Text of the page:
Meredith Schoenberger: Yeah, absolutely. And I can probably almost guarantee that this is maybe somebody on their team. So something that we are constantly encouraging. Anybody who wants, who wants to listen is that like UGC doesn't necessarily have to be a customer.
Again you don't want to start only pulling testimonials and quotes from the people that work for your product, but a beautiful video that's well lit. Is super, super valuable. And sometimes that can be really, really like pulling teeth to get from a customer or, you know, specifically an influencer that can get expensive.
So an easy way to kind of workaround that is to have somebody that is a friend or somebody who works on the team to kind of film something that feels very natural, filming it on an iPhone. We're constantly talking about the difference between studio footage and kind of that rock-cut, dirty iPhone shot and clients are always so shocked to know that like a kind of rough and dirty iPhone video can outperform, you know, the $30,000-$50,000 studio video shoot.
And so really kind of encouraging people to go for it. And as long as you're not. Mixing and matching styles. And what I mean is sometimes you can get into that habit that like, if it's going to look kind of native, which is what we call it native to the platform, it should kind of almost a hundred percent feel native.
So wanting, I think, you know, Looking at this ad and looking at what they decided to do with the captions. That's the perfect example they could have branded that they could have made it look a lot more like Supergoop!
Ben Philabaum: Like how they did the text treatment. Yeah.
Meredith Schoenberger: Yeah. But they chose to do it how you would kind of see it on Instagram, how an influencer would do captions. that like kind of look, you know, just generic. And then they kind of tie it in at the end with that ending logo, CTA screen, which is something we always encourage. Anybody who's doing an ad to do.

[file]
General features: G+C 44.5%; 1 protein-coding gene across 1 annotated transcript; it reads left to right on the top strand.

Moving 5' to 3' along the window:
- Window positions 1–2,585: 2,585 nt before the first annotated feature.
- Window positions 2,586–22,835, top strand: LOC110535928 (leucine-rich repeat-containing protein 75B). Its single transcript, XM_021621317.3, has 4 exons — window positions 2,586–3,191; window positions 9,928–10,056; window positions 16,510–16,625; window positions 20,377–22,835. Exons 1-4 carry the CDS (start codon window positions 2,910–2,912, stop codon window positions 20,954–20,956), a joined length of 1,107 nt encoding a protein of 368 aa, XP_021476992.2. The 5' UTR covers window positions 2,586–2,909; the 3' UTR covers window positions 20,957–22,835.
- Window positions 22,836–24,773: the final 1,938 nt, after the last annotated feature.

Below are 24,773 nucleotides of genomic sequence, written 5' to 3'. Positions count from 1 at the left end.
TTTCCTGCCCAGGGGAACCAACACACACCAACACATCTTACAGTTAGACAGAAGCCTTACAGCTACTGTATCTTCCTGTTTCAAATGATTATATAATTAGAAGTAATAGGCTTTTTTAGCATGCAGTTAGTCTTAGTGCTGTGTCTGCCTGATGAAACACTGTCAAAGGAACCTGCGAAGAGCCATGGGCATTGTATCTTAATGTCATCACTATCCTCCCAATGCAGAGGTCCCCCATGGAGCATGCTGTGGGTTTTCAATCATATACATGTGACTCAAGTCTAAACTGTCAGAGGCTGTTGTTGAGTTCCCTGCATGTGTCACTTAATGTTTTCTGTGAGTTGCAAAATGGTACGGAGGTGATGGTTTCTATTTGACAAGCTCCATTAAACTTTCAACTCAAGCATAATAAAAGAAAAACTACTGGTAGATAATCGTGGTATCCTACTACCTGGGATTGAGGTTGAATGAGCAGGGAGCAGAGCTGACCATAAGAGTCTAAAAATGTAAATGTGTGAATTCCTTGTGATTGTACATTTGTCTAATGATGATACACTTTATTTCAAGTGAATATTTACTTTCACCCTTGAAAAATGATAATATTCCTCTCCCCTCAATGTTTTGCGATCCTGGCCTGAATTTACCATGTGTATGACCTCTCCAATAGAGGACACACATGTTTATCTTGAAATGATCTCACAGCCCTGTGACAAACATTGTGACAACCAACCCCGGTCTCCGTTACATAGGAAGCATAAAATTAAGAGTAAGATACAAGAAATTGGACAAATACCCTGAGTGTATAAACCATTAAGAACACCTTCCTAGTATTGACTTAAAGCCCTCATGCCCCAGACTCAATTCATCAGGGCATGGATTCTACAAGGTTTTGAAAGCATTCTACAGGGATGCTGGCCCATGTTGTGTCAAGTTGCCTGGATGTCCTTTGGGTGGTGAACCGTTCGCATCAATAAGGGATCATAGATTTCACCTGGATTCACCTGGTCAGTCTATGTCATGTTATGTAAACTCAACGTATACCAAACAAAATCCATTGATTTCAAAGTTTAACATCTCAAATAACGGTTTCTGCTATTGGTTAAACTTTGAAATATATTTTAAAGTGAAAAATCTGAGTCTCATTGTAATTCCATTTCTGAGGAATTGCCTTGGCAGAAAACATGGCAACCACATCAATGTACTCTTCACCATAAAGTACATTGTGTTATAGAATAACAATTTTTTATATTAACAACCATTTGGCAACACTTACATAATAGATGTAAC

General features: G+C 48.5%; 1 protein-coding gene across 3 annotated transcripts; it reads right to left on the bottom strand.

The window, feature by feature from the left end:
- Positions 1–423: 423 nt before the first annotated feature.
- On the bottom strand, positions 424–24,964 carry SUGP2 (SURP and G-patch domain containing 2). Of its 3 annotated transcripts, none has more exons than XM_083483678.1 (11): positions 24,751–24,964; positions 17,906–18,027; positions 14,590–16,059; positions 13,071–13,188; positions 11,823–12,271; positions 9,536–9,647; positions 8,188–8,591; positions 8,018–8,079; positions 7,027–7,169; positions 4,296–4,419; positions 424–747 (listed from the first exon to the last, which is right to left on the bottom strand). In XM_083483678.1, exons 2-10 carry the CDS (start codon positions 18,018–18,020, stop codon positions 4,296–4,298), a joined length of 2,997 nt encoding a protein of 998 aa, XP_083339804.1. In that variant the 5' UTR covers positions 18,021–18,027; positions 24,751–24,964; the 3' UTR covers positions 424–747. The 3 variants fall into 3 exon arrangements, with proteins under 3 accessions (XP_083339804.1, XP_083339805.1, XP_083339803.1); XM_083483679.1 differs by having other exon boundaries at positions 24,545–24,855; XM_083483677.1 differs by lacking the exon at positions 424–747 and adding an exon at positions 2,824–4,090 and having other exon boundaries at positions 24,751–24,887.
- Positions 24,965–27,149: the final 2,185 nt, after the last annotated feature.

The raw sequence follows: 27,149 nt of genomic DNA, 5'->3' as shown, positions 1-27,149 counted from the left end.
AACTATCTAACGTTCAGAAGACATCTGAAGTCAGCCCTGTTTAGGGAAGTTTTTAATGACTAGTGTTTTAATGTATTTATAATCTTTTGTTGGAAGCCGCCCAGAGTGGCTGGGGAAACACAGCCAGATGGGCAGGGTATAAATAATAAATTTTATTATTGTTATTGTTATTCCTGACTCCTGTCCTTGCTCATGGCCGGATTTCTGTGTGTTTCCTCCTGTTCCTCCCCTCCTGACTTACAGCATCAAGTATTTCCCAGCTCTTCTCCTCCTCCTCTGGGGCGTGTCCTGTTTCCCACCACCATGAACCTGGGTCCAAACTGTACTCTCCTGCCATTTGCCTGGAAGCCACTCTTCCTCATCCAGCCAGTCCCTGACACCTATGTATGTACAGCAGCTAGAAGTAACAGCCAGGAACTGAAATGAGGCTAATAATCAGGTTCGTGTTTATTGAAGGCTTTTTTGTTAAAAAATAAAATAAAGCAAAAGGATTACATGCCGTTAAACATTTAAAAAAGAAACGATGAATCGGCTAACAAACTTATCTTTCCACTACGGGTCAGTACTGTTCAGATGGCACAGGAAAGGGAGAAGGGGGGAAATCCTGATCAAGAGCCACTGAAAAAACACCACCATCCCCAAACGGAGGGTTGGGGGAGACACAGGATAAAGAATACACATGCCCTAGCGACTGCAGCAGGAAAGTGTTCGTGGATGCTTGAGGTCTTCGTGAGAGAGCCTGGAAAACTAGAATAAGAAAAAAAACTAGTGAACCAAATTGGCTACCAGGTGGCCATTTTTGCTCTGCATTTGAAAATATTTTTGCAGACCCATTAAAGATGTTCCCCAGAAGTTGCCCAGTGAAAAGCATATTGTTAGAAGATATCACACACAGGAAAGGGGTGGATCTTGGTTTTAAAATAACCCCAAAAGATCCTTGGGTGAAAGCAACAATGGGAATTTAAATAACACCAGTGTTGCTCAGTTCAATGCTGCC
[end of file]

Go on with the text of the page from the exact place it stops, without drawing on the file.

Matthew Smith: So interesting. I love it. I feel like I'm learning a bunch. One of the things that it projects is this quality of authenticity, right?
Like there's a, a suspicion that comes in from brands because we're so used to seeing brands. Now, what will be interesting is in another. Three or four years, there'll probably be some suspicion around user-generated content as well. it'll be fascinating to see how we continue to evolve.
I think that the authenticity that comes with something like this, and I think at an ethics level, you know, we want to be careful about what we do. Like there's nothing in this that feels inauthentic or feels unreal. Right? Like they, this is a real person really using this actual product presumably.
That feels great. She is a good looking person, but not like an absurdly looking person or something like that. And I think there's an interesting quality there also appreciate that she's a person of color. That's nice to see here.
Meredith Schoenberger: I think what could have made this a problem would have been if they had put a testimonial that wasn't hers to it.
So I think what makes it feel kind of walking the line and still okay. Is that. They are not putting somebody else's testimonial over her footage. So rather they're just kind of giving us a rundown of what the product does just quickly, rather than saying like, Oh my God, this was the best sunscreen I've ever put on my skin.
You know? And then they like leave off who said that. So I think, and again to it, like it kind of tricks you, cause there's no sound to this video. And you're thinking that maybe there should be some voiceover or whatnot. So again, it's just kind of this mind trick.
Matthew Smith: Do you all ever go and watch like the director overview of a cool movie you love?
Ben Philabaum: Oh, it's been a long time, but I know what you're talking about.
Matthew Smith: One of the things that I hate is like, I love the Cohen brothers and you'll watch, like, how did they make the Big Lebowski. And they're there in this incredible scene. And they're like, I don't know. Do you remember how this came together? It's this sort of weird it's I guess it just sort of happened. That was accidental.
And you're like, what? You didn't even intend that. And it's, I feel like we're kind of doing that. Like we're gonna, you know, someday hear from the creative director. Oh, that's cool that it worked that way. We'd kind of did that, but I just, I love these insights.